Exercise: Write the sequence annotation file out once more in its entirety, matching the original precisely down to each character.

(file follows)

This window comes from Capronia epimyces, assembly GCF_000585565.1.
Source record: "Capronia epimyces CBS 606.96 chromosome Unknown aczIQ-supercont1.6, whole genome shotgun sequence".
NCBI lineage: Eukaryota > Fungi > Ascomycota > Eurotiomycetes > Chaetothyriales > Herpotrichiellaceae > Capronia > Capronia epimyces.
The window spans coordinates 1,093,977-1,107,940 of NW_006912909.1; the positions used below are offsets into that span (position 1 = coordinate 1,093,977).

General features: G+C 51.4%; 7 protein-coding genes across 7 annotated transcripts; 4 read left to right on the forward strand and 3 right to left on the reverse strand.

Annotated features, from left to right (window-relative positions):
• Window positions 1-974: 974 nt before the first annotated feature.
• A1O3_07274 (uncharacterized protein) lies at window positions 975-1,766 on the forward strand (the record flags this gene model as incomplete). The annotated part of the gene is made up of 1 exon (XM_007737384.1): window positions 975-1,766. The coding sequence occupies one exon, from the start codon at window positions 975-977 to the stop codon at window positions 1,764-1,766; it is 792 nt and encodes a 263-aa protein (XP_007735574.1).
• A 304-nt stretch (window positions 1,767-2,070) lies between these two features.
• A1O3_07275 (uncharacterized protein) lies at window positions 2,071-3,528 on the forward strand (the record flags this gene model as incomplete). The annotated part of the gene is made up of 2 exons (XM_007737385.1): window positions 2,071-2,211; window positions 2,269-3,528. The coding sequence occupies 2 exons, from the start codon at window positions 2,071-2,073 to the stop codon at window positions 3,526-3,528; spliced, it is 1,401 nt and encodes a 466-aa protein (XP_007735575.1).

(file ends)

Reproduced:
This window comes from Capronia epimyces, assembly GCF_000585565.1.
Source record: "Capronia epimyces CBS 606.96 chromosome Unknown aczIQ-supercont1.6, whole genome shotgun sequence".
NCBI lineage: Eukaryota > Fungi > Ascomycota > Eurotiomycetes > Chaetothyriales > Herpotrichiellaceae > Capronia > Capronia epimyces.
The window spans coordinates 1,093,977-1,107,940 of NW_006912909.1; the positions used below are offsets into that span (position 1 = coordinate 1,093,977).

General features: G+C 51.4%; 7 protein-coding genes across 7 annotated transcripts; 4 read left to right on the forward strand and 3 right to left on the reverse strand.

Annotated features, from left to right (window-relative positions):
• Window positions 1-974: 974 nt before the first annotated feature.
• A1O3_07274 (uncharacterized protein) lies at window positions 975-1,766 on the forward strand (the record flags this gene model as incomplete). The annotated part of the gene is made up of 1 exon (XM_007737384.1): window positions 975-1,766. The coding sequence occupies one exon, from the start codon at window positions 975-977 to the stop codon at window positions 1,764-1,766; it is 792 nt and encodes a 263-aa protein (XP_007735574.1).
• A 304-nt stretch (window positions 1,767-2,070) lies between these two features.
• A1O3_07275 (uncharacterized protein) lies at window positions 2,071-3,528 on the forward strand (the record flags this gene model as incomplete). The annotated part of the gene is made up of 2 exons (XM_007737385.1): window positions 2,071-2,211; window positions 2,269-3,528. The coding sequence occupies 2 exons, from the start codon at window positions 2,071-2,073 to the stop codon at window positions 3,526-3,528; spliced, it is 1,401 nt and encodes a 466-aa protein (XP_007735575.1).